Audi Q5 55 TFSI e PHEV Review

Lease

The Q5 55 TFSI e hybrid is as polished as you'd expect from an Audi, but the electric range isn't as impressive as rivals.

Score

7/10

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Lease
  • Battery size: 14.1 kWh
  • Company car tax: 13%
  • Emissions: 49 g/km
  • Range: 26 miles (electric only)
  • Fuel economy: up to 108 MPG
  • Audi Q5 55 TFSI e
  • Audi Q5 55 TFSI e
  • Audi Q5 55 TFSI e
  • Audi Q5 55 TFSI e
  • Audi Q5 55 TFSI e
Driven and reviewed by Electrifying.com・ Published: 12/08/2020・Updated: 21/09/2022

Nicki Says

“The Q5 PHEV is clearly a very desirable and competent car, and the plug-in powertrain means company car drivers will save a fortune in tax compared to a diesel version. But rival PHEVs and pure-electrics will save you more if you can make them work for you.”

Ginny Says

“The Q5 is a spacious and well built family car which has a lot going for it, but it's let down by a pretty poor electric only range. It means you'll need to plug in to charge after all but the shortest journeys if you want to get the best savings and economy.”

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Audi Q5 55 TFSI e

The Q5 is quick in EV mode, but slightly more sober when the petrol motor kicks in or the battery is exhausted.

  • Top speed:148 mph
  • 0-60 mph:5.1 seconds

Performance 

Under the bonnet you’ll find a 2.0-litre turbocharged petrol engine linked to an electric motor and battery. When combined, the result is a healthy 362bhp making it far punchier than you’d expect. In fact, 0-60mph takes just over five seconds, which puts this Q5 only just behind the performance-orientated SQ5, in fact. That’s pretty rapid.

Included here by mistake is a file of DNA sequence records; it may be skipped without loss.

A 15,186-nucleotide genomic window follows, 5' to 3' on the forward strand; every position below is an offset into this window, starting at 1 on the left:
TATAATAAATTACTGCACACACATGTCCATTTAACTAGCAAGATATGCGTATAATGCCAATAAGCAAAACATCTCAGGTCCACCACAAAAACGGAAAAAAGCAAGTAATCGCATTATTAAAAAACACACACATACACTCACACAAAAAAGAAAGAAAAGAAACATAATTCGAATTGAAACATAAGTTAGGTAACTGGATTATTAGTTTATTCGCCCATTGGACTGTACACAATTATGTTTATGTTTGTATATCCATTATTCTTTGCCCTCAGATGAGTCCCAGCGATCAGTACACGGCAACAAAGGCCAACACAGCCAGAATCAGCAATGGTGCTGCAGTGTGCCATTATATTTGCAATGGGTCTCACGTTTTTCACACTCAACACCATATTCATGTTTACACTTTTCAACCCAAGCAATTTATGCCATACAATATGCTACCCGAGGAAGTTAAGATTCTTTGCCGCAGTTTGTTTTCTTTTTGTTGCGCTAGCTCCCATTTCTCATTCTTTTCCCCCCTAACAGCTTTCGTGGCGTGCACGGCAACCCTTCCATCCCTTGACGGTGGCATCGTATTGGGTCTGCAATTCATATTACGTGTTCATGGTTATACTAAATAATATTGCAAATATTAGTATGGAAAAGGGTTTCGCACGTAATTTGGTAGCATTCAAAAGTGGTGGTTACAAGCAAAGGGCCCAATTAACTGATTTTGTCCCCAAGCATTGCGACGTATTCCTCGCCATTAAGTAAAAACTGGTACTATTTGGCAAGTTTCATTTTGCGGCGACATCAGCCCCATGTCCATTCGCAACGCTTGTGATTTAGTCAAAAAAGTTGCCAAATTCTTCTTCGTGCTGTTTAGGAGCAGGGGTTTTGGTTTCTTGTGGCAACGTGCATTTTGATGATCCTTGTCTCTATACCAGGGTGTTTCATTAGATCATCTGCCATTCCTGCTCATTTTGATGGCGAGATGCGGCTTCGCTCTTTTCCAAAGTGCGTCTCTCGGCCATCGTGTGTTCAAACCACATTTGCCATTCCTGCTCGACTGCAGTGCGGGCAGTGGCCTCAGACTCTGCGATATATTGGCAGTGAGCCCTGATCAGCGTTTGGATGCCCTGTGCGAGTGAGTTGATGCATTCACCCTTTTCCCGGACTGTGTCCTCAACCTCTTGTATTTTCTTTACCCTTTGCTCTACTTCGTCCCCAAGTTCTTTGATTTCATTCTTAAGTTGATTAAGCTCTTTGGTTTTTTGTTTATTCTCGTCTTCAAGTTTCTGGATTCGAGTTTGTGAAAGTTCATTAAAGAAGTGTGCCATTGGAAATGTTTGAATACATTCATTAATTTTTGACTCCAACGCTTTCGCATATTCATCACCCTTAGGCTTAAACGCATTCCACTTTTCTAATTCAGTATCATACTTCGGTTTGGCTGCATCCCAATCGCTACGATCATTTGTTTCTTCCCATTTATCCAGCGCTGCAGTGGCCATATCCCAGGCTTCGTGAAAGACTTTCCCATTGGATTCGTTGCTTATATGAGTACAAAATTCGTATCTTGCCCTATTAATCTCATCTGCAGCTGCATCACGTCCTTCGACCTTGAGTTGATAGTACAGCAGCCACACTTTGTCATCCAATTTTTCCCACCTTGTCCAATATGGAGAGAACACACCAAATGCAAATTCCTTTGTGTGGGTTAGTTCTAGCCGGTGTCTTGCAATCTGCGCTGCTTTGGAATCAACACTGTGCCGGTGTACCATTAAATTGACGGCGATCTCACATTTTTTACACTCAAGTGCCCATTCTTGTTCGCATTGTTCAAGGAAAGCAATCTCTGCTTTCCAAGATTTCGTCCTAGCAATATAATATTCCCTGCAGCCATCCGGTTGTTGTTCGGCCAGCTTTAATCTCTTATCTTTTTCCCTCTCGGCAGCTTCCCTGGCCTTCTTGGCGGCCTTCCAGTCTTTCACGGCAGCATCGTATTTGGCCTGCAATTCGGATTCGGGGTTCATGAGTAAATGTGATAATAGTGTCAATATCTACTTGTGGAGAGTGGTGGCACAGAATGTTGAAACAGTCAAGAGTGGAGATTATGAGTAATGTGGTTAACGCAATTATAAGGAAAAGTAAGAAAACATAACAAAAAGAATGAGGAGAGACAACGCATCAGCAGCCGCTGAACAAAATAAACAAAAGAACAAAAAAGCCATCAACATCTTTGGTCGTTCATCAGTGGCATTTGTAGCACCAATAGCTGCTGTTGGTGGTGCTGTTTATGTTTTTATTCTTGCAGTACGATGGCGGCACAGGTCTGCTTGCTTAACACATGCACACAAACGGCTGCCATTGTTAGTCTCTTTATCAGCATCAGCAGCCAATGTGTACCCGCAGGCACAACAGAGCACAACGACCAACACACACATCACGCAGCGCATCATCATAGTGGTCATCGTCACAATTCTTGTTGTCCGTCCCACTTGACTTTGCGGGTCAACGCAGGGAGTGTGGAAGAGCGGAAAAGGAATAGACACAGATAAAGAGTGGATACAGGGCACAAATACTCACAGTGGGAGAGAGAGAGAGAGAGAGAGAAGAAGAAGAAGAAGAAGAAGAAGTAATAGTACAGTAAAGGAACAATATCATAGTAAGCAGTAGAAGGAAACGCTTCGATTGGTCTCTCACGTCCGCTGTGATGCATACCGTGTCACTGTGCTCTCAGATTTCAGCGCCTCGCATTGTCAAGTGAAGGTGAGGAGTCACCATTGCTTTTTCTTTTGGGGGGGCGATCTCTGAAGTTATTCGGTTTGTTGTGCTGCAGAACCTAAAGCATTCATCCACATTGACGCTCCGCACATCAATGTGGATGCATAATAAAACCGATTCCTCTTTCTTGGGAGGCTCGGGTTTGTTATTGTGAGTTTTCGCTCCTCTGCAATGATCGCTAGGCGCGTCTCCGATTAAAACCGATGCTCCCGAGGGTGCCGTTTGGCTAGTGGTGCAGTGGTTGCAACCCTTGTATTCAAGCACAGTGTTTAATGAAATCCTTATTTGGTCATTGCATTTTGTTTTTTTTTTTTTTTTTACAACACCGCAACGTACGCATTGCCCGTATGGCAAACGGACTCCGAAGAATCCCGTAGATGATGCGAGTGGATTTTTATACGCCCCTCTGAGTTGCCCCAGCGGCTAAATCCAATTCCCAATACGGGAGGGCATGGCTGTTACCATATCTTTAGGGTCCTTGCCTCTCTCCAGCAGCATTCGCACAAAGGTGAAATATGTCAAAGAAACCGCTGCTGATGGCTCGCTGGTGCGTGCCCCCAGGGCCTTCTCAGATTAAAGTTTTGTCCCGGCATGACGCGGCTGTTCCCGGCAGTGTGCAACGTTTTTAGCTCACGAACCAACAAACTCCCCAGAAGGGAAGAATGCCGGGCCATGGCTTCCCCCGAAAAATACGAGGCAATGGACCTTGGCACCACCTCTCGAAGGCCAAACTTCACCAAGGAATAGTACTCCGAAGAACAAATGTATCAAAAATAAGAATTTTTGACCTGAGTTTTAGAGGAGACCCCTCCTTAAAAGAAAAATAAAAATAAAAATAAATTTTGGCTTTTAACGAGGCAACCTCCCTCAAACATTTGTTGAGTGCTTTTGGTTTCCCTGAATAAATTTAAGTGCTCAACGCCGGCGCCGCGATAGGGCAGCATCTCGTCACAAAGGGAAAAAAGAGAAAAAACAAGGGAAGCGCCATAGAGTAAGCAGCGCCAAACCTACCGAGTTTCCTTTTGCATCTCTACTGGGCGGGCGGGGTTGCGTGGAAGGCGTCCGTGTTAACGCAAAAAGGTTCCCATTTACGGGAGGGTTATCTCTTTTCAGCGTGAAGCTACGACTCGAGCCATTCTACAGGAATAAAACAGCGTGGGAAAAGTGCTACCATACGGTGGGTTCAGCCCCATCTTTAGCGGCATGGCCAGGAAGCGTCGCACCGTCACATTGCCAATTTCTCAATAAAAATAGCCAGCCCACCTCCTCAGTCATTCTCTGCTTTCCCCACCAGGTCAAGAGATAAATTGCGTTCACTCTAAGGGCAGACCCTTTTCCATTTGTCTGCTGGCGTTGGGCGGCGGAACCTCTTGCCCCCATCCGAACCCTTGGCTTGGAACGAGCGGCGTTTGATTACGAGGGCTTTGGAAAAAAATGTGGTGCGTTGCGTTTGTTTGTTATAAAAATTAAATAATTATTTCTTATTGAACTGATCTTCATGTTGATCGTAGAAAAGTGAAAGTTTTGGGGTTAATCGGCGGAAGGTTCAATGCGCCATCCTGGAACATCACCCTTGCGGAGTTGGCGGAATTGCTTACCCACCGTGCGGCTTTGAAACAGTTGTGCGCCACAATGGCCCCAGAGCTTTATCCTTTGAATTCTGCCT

Things slow down a bit when the petrol engine kicks in, though, for while the 2.0-litre turbo is punchy enough to not leave the Q5 straggling, the lack of instant torque and power delivery from the EV powertrain is instantly noticeable. 

Drive 

The Q5 drives in much the same way as its ICE-powered range-mates, so expect a commanding driving position and impressive steering for an SUV, but offset by an overly firm ride, which means you feel every bump on broken road surfaces. Audi still hasn’t cracked the trade-off between ride and handling in its crossovers, which genuinely feel firmer and harsher than most rivals – though some people prefer this, especially those who like to drive quickly or blast up and down motorways, which is where you’ll find many a Q5. It does temper the urban appeal of the Q5, though, which feels unsettled and bumpy on badly-maintained roads.

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